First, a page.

Salman Rashid

Travel writer, Fellow of Royal Geographical Society

'Horse Trading'

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Bashir arrived with Riaz who, he said, was a "brother". This could have meant that he was anything from a cousin thrice removed, to someone who simply lived in the same village. The loads were arranged, some last minute shopping done and we set off just before eleven with Bashir making dark observations about this being no way of running an expedition. From years of being a guide for Westerners, Bashir was almost de-culturised: he did not look upon his work as something to be done with quickly and his clients as useless baggage to be escorted from one point to another. He enjoyed being in the mountains, had a healthy respect for them and felt there was a bond between man and mountain. Riaz, on the other hand, had never been a porter and was a morbid fatalist who began every sentence with, "If tomorrow we live, if death does not overtake us...." considered it madness to be walking to Chilas when we could easily have taken the bus from Mansehra.


Past the clump of red roofed buildings that are the Tourism Corporation's resort we tramped into a broadening valley with fields lush with the vibrant green of young wheat, where women gave up whatever they were doing to shout greetings to Bashir and Riaz. Sometimes there were protracted discussions about how far they were going and when they would return. It defied explanation how both parties could make themselves heard above the roar of the river. Thus it was for the next three and a half hours until we got to Battakundi.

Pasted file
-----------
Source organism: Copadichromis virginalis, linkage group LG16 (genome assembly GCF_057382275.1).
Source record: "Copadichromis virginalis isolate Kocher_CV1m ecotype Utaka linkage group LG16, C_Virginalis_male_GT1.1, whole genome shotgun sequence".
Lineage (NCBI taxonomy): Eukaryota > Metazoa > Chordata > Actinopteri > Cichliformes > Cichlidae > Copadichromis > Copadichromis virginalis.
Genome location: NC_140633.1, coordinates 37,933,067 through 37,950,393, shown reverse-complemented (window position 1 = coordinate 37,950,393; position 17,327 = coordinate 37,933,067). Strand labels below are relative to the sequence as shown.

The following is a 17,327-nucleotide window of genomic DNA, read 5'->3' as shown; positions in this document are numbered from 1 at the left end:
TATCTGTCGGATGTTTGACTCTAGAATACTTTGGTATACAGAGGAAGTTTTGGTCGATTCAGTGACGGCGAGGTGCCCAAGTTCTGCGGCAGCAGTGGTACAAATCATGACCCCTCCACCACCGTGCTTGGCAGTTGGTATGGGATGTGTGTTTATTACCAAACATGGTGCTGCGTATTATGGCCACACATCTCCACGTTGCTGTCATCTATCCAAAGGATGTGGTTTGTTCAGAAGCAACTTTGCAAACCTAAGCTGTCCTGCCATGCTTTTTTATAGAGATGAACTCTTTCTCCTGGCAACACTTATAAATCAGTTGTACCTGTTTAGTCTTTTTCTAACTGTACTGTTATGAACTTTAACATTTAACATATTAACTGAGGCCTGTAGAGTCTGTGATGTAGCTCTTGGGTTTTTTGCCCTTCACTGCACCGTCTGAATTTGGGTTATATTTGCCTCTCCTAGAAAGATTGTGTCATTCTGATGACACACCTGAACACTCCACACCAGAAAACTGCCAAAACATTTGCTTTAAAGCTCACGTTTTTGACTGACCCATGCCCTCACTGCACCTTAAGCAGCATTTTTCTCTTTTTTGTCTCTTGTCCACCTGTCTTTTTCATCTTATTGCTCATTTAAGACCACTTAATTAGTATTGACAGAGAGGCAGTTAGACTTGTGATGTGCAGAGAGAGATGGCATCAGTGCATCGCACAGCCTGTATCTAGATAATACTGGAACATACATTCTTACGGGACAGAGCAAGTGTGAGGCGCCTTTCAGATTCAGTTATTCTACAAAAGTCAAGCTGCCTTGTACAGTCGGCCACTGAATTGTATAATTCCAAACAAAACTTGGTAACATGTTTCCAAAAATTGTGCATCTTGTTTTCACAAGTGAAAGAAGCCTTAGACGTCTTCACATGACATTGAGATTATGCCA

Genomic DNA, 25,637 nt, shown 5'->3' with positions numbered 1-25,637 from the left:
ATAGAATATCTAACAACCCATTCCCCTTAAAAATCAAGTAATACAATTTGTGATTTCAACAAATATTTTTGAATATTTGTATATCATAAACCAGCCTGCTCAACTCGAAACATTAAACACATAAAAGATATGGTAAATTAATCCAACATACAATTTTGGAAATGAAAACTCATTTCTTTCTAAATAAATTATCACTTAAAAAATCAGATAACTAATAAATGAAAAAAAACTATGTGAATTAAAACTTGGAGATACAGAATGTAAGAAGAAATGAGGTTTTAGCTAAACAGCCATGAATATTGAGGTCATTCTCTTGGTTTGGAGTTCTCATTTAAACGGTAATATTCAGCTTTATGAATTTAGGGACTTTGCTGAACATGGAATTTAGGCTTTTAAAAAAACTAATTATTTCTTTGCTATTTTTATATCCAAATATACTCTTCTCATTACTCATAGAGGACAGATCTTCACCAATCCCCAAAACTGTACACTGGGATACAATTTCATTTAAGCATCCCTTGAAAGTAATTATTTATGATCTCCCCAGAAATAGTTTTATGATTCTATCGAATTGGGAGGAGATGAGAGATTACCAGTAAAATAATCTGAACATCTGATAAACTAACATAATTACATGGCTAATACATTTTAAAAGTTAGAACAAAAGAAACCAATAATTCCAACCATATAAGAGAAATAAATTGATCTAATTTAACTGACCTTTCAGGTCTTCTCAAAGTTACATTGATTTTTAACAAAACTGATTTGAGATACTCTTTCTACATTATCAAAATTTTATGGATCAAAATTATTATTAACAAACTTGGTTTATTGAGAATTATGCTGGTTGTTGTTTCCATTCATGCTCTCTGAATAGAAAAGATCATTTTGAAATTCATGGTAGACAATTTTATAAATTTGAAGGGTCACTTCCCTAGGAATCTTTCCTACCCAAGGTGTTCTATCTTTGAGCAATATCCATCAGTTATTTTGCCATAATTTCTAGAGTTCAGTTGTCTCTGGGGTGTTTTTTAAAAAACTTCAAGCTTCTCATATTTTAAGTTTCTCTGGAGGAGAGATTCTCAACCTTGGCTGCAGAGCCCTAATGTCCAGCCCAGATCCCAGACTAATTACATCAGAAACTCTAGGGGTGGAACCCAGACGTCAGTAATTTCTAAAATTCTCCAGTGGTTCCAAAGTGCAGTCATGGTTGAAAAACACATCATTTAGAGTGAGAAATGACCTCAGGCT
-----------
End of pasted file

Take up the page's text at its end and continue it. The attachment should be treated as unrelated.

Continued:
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The Apricot Road to Yarkand

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On The Apricot Road to Yarkand

Book is available at Sang e Meel (042-3722-0100), Lahore

Odysseus Lahori one year ago: Inspired by True Greatness

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Abbottabad: beauty and buried bounty

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I noticed young Asad Tanoli when he posted an image of his native Sherwan on social media. It was a right picturesque little alpine village and not the image I retained from 1972. Lying about 30 kilometres west of Abbottabad, it was then a hamlet of stone and timber houses with a sprinkling of some mud-plastered ones.

On the phone, Asad spoke of dozens of kots around his village and the remains of a house built by old James Abbott. Now in the vernacular, a kot is a fortress and I had visions of them dotting every hilltop. As for Abbott’s old home, I conjured up an image of something with a touch of the eerie much like the old Murree Brewery ruins near Ghora Gali or Reginald Dyer’s ruined house in faraway Rabat in Balochistan.
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Retracing ancient heritage

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My young friend Ahmad Umair has some business along the Ravi south of Lahore where he frequently travels on roads that are not on the itinerary of most travellers. One day he mentioned a place called Sarai Mughal outside which he had seen a domed building.

A couple of years earlier, I had been to Sarai Chhimba, near Jambar about thirty kilometres southwest of Thokar Niaz Beg and just off N-5. Talking at that time to my guru, the preeminent archaeologist Dr Saifur Rahman Dar, I was reminded that there were once upon a time inns at convenient intervals along all major intercity roads. In those days of travel either on foot or by horse or even bullock cart, a convenient distance for a day’s journey was ten kos or between thirty to forty-five kilometres.
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Thalle La - the pass I couldn’t make

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In the 1977 obituary of Eric Shipton, his lifelong friend and climbing partner Bill Tilman wrote of having suffered from “mountaineer’s foot” on the expedition to climb Muztagh Ata in 1947. At that time, Tilman was 50 and his mate ten years younger — and he explained that the disease was the “inability to place one foot in front of the other."